A followup to my post last night about the effect of “watching the meter” on power consumption. Today’s NYT ran a front page story on a project in Chicago to give rate payers hourly electricity cost information. According to the article, those in the program are using less energy at peak times reducing overall peak energy demand and decreasing their electricity bill. Research suggests that shifting 7% of energy consumption to offpeak hours could reduce energy expenditures by $23 billion,
or approximately 1/12th for the average household (that’s a free month!)
CORRECTION: The following comment came through email from David Cay Johnston at the NYT:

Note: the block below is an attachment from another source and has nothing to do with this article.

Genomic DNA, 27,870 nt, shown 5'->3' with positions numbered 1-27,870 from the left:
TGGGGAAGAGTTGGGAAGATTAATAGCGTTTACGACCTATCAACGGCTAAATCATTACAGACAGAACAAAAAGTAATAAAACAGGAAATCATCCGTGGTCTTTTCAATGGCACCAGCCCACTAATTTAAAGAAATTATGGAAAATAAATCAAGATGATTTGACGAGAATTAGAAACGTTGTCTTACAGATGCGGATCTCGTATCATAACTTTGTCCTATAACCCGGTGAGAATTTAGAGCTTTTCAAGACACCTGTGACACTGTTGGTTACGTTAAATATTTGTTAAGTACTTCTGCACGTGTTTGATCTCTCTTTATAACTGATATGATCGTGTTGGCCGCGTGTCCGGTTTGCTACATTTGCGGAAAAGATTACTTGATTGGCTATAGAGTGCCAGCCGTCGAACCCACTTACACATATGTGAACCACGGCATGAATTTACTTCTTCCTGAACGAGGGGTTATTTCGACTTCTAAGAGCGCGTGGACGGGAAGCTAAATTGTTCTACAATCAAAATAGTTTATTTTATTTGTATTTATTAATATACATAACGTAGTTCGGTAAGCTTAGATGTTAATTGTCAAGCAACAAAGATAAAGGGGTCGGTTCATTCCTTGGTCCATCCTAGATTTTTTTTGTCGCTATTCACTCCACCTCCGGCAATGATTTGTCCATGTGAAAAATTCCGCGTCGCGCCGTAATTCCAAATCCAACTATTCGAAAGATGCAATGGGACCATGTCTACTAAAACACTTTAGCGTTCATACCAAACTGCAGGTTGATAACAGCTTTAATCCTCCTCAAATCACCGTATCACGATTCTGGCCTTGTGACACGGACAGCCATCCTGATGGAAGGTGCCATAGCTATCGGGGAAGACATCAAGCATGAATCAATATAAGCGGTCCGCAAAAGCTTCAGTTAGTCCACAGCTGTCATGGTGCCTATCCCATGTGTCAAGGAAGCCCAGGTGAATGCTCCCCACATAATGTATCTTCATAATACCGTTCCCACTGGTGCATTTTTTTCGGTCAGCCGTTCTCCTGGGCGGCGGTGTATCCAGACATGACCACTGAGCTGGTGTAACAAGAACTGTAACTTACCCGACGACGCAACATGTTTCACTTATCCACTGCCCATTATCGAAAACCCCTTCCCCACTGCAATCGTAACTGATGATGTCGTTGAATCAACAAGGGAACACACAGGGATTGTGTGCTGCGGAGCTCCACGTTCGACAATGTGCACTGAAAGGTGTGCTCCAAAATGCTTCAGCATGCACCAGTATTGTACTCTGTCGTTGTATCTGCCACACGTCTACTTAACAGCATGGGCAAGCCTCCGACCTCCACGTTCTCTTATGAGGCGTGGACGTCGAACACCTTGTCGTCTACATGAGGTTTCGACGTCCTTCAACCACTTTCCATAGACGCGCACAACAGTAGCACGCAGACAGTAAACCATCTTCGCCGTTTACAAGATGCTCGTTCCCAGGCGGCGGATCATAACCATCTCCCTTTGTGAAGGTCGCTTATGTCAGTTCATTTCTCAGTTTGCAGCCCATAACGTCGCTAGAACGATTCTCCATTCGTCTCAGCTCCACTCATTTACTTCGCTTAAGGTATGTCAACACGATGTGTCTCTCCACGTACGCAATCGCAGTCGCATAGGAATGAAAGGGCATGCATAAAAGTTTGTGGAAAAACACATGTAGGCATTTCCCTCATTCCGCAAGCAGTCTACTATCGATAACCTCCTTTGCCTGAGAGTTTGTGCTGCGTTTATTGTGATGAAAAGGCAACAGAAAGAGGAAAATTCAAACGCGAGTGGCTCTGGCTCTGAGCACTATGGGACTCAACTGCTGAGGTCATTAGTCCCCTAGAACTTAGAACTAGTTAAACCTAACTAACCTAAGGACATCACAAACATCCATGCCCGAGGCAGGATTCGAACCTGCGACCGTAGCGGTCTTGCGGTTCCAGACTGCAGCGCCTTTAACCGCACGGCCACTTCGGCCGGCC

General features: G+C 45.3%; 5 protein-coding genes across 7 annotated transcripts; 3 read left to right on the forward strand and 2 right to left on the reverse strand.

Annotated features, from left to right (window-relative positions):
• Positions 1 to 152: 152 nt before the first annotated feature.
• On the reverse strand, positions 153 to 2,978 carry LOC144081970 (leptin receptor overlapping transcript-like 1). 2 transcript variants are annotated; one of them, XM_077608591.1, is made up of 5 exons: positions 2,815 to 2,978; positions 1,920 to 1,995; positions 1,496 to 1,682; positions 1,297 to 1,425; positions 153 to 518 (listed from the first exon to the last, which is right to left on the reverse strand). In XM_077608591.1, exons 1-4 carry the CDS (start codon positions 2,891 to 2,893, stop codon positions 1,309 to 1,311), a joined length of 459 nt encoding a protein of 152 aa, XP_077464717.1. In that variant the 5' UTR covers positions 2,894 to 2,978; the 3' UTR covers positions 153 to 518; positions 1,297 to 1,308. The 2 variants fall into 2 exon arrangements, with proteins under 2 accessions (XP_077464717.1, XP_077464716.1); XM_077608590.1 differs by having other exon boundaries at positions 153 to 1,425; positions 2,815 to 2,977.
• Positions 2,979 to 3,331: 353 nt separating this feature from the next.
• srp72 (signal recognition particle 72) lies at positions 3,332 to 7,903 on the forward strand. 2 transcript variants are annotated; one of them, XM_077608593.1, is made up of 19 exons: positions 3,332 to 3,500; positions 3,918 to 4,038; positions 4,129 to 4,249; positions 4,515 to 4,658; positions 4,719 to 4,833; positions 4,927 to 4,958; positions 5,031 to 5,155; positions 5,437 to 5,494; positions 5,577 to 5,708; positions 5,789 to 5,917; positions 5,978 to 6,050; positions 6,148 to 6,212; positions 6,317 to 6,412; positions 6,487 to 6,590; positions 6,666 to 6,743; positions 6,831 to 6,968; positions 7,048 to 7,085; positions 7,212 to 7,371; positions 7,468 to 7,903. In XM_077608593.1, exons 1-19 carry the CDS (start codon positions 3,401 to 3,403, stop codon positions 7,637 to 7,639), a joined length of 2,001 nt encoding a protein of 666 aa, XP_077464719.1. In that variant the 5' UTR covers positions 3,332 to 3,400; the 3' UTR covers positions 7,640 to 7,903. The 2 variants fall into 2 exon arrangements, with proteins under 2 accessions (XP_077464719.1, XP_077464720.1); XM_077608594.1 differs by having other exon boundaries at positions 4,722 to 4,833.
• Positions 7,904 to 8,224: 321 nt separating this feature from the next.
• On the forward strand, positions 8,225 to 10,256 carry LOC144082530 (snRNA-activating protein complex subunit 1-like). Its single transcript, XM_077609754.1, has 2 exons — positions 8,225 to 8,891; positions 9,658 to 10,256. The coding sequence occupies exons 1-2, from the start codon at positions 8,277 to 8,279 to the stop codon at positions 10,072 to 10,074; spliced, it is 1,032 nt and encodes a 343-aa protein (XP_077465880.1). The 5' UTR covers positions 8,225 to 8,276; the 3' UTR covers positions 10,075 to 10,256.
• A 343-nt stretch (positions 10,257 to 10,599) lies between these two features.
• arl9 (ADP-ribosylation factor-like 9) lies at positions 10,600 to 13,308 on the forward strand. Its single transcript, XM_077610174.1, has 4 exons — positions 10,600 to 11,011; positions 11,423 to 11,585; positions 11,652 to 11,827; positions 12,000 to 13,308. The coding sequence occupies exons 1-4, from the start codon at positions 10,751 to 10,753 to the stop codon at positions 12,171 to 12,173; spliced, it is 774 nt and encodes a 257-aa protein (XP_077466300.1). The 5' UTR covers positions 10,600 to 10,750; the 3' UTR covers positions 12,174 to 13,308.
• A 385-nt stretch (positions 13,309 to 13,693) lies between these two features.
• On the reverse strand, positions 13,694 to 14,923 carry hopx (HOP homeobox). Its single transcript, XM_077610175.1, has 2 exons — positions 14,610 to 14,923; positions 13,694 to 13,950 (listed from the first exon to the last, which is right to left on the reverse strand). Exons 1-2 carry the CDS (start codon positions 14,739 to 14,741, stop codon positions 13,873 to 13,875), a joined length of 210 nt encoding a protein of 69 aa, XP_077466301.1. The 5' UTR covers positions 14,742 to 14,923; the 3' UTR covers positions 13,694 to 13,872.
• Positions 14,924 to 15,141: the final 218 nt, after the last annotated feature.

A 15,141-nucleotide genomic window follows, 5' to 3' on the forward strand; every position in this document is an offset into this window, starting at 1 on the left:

That Carnegie Mellon savings estimate of $23 billion per year by
cutting peak power usage just 7% means much more than a free month each year for each household. The estimate is for the nation. Industrial, commercial, government and nonprofits — all would get 12 months of popwer for the price of 11.
Consumers are used to peak pricing in other aspects of life, as the article says, we make long personal calls via cell phone at night when the calls are free, we fly during offpeak hours, and some people will drive off peak to spend less on tolls.
Empowering rate payers with hour by hour pricing is an immediate way of reducing peak load. Every power utility should offer a daily pricing report to their rate payers via web, email and rss.